Efficacy of Antiseptic-Impregnated Central Venous Catheters in Preventing Catheter-Related Bloodstream Infection: A Meta-Analysis

JAMA. 1999 Jan 20;281(3):261-7. doi: 10.1001/jama.281.3.261.

Abstract

Context: Central venous catheters impregnated with chlorhexidine and silver sulfadiazine have recently been introduced for the prevention of catheter-related infections. However, there remains some uncertainty regarding the efficacy of these catheters because of conflicting reports in the literature.

Objective: To evaluate the efficacy of chlorhexidine-silver sulfadiazine-impregnated central venous catheters in the prevention of catheter-related bloodstream infection.

Data sources: Studies identified from a computerized search of the MEDLINE database from January 1966 to January 1998, reference lists of identified articles, and queries of principal investigators and the catheter manufacturer.

Study selection: Randomized trials comparing chlorhexidine-silver sulfadiazine-impregnated central venous catheters with nonimpregnated catheters were included. The outcomes assessed were catheter colonization and catheter-related bloodstream infection confirmed by catheter culture.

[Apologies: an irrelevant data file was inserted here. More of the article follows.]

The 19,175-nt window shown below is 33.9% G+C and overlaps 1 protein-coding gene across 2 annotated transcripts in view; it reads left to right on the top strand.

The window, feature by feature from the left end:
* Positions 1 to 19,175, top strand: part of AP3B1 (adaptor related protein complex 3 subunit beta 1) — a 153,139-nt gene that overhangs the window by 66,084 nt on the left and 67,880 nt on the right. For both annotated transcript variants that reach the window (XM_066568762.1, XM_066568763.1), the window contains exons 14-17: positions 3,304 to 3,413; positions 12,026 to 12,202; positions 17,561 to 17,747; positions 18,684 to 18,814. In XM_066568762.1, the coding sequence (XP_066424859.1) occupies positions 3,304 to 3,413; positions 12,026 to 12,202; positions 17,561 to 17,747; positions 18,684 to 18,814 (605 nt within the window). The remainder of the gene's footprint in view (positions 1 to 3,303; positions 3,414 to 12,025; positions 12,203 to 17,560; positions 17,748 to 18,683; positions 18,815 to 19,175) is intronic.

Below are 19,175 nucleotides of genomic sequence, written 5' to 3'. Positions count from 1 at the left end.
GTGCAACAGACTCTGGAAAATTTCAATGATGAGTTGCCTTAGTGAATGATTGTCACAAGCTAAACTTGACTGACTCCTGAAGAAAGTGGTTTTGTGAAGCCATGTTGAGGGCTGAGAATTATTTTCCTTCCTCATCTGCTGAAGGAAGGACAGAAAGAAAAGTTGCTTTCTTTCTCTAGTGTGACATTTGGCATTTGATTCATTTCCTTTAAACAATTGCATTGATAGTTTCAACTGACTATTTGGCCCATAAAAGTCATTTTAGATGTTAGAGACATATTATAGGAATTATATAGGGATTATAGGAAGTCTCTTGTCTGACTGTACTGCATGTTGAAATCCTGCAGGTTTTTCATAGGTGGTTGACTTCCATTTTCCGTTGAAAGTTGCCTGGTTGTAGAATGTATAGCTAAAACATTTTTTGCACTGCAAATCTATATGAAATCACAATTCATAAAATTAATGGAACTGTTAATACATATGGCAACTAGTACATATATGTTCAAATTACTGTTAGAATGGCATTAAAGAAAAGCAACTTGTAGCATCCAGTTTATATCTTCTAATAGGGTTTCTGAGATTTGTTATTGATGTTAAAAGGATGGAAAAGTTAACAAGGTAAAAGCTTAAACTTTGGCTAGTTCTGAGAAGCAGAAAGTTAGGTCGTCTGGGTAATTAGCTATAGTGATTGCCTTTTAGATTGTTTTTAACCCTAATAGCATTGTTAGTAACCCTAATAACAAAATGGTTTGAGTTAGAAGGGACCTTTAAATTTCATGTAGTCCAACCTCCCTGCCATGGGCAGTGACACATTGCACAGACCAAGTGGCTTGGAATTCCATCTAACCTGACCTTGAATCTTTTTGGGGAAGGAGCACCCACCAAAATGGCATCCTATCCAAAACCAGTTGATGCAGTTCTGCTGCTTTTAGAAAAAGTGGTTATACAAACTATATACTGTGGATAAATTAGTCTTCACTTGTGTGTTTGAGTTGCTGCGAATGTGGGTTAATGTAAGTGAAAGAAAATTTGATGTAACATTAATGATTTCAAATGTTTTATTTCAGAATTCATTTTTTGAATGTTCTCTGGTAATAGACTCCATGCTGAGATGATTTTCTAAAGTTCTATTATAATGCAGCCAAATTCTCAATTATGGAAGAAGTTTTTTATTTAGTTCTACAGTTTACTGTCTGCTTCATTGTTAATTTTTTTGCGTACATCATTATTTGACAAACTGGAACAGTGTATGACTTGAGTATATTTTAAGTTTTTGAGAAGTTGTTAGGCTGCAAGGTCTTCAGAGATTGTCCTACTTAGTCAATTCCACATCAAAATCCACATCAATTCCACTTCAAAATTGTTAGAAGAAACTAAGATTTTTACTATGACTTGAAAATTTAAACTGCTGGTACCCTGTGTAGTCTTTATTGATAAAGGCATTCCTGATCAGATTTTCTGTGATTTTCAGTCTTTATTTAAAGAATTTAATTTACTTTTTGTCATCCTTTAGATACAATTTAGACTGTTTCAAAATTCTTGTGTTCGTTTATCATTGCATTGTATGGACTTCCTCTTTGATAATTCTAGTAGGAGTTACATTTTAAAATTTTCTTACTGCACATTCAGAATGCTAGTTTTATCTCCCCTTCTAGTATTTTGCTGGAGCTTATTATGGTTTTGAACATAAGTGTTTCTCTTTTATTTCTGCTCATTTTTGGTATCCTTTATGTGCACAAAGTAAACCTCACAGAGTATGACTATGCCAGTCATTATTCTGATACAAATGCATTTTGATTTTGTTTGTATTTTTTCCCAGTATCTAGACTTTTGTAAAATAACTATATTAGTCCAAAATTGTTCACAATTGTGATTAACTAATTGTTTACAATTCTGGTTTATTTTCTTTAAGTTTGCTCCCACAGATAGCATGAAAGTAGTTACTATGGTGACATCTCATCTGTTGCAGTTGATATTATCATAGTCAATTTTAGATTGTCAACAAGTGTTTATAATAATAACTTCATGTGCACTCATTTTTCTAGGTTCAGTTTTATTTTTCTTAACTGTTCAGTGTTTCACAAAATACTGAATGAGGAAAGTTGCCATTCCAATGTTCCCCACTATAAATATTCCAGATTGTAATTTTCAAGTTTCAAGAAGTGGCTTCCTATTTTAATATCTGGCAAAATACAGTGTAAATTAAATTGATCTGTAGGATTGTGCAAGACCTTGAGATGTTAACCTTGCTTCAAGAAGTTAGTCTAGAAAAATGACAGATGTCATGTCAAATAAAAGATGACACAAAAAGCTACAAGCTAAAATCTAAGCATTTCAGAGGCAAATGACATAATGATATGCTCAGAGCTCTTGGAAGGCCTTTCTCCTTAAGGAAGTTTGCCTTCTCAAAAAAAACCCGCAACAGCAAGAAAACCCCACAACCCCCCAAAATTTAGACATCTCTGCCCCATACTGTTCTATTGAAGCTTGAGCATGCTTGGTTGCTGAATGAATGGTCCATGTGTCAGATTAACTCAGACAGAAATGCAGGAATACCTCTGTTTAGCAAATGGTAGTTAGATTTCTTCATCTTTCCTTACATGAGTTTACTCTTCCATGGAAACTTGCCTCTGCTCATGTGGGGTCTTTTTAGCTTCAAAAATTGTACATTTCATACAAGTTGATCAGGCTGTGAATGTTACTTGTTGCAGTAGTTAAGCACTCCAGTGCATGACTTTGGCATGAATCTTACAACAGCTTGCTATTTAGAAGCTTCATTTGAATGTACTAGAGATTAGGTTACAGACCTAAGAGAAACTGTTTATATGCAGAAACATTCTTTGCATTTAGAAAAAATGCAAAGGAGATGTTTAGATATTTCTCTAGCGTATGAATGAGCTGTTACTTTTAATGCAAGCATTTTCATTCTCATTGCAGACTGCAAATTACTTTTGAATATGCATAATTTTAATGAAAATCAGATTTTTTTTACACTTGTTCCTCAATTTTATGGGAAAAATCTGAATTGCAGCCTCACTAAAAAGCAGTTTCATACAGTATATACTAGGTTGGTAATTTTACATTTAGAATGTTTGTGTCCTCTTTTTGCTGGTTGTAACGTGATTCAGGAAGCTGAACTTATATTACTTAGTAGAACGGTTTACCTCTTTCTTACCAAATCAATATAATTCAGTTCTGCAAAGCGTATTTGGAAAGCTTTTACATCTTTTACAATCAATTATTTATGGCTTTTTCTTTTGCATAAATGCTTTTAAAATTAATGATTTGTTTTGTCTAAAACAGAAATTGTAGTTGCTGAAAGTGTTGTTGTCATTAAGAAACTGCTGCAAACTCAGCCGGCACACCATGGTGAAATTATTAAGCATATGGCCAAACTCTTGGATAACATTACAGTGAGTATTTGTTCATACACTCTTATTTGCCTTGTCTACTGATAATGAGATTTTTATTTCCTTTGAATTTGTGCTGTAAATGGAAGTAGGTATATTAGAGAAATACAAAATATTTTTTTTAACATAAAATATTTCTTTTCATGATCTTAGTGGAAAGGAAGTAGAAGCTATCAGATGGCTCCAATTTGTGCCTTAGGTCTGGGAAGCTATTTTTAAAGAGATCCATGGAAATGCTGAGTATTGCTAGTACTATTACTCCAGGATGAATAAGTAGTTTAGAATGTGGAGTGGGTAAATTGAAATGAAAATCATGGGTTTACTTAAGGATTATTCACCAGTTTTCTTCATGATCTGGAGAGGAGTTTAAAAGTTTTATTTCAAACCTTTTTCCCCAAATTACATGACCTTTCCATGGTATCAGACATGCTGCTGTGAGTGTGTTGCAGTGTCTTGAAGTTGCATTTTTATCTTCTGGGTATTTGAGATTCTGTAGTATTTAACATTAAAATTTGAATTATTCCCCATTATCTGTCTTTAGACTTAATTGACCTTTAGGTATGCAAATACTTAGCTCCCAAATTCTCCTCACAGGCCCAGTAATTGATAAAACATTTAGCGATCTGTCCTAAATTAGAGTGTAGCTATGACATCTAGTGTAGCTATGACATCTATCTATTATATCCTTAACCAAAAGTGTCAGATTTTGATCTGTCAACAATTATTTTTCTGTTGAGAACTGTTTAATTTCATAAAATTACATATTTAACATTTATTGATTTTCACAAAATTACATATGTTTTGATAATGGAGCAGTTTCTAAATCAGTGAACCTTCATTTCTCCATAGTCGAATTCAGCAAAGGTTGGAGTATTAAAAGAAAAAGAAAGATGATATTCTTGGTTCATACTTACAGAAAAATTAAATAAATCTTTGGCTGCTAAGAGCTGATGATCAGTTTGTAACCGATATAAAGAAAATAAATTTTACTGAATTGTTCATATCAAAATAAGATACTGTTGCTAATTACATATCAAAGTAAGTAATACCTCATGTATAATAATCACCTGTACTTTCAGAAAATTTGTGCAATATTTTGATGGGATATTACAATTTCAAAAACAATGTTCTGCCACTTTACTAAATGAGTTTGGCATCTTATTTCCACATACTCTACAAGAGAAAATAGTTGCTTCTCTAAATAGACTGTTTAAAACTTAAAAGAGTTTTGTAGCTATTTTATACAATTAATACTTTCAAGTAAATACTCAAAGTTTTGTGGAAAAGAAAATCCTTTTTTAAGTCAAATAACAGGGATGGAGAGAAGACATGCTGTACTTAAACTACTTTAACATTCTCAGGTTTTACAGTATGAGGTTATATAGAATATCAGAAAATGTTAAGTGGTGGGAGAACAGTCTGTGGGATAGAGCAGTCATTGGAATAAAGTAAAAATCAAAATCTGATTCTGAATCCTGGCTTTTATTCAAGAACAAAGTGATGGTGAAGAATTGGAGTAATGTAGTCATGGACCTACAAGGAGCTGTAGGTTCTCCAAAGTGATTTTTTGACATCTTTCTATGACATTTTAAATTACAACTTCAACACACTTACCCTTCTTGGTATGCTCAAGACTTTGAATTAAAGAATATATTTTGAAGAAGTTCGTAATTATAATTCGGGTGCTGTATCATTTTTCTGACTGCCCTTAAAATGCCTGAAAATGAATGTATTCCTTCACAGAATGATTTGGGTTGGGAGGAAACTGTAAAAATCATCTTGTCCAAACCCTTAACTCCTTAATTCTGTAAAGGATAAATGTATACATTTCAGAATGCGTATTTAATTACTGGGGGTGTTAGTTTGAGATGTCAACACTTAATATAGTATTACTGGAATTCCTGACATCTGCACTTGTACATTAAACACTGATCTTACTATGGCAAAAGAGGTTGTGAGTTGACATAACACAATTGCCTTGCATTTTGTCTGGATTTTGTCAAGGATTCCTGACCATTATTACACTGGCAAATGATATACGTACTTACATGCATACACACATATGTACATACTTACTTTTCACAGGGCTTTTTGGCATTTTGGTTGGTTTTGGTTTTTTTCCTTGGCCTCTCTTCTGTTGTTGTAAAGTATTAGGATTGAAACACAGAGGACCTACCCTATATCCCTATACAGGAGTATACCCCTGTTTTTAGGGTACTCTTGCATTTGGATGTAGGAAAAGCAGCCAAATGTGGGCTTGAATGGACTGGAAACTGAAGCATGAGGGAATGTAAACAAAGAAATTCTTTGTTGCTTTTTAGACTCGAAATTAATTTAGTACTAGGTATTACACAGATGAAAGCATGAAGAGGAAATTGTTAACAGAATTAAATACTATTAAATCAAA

Data extraction: Twelve studies met the inclusion criteria for catheter colonization and included a total of 2611 catheters. Eleven studies with a total of 2603 catheters met the inclusion criteria for catheter-related bloodstream infection. Most patients in these studies were from groups considered to be at high risk for catheter-related infections. Summary statistics were calculated using Mantel-Haenszel methods under a fixed-effects model.

Data synthesis: The summary odds ratio for catheter colonization was 0.44 (95% confidence interval [CI], 0.36-0.54; P<.001), indicating a significant decrease in catheter colonization associated with impregnated catheters. The studies examining the outcome of primary interest, catheter-related bloodstream infection, had a summary odds ratio of 0.56 (95% CI, 0.37-0.84; P = .005).

Conclusions: Central venous catheters impregnated with a combination of chlorhexidine and silver sulfadiazine appear to be effective in reducing the incidence of both catheter colonization and catheter-related bloodstream infection in patients at high risk for catheter-related infections.

Publication types

  • Meta-Analysis
  • Research Support, Non-U.S. Gov't
  • Research Support, U.S. Gov't, P.H.S.

MeSH terms

  • Anti-Infective Agents, Local* / administration & dosage
  • Antisepsis
  • Catheterization, Central Venous / adverse effects
  • Catheterization, Central Venous / instrumentation*
  • Chlorhexidine* / administration & dosage
  • Cross Infection / etiology
  • Cross Infection / prevention & control*
  • Equipment Contamination / prevention & control
  • Humans
  • Randomized Controlled Trials as Topic
  • Sensitivity and Specificity
  • Sepsis / etiology
  • Sepsis / prevention & control*
  • Silver Sulfadiazine* / administration & dosage

Substances

  • Anti-Infective Agents, Local
  • Chlorhexidine
  • Silver Sulfadiazine